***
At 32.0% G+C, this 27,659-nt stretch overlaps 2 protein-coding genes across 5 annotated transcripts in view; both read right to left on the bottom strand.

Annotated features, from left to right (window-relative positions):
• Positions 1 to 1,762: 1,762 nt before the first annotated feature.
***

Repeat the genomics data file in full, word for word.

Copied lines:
At 32.0% G+C, this 27,659-nt stretch overlaps 2 protein-coding genes across 5 annotated transcripts in view; both read right to left on the bottom strand.

Annotated features, from left to right (window-relative positions):
• Positions 1 to 1,762: 1,762 nt before the first annotated feature.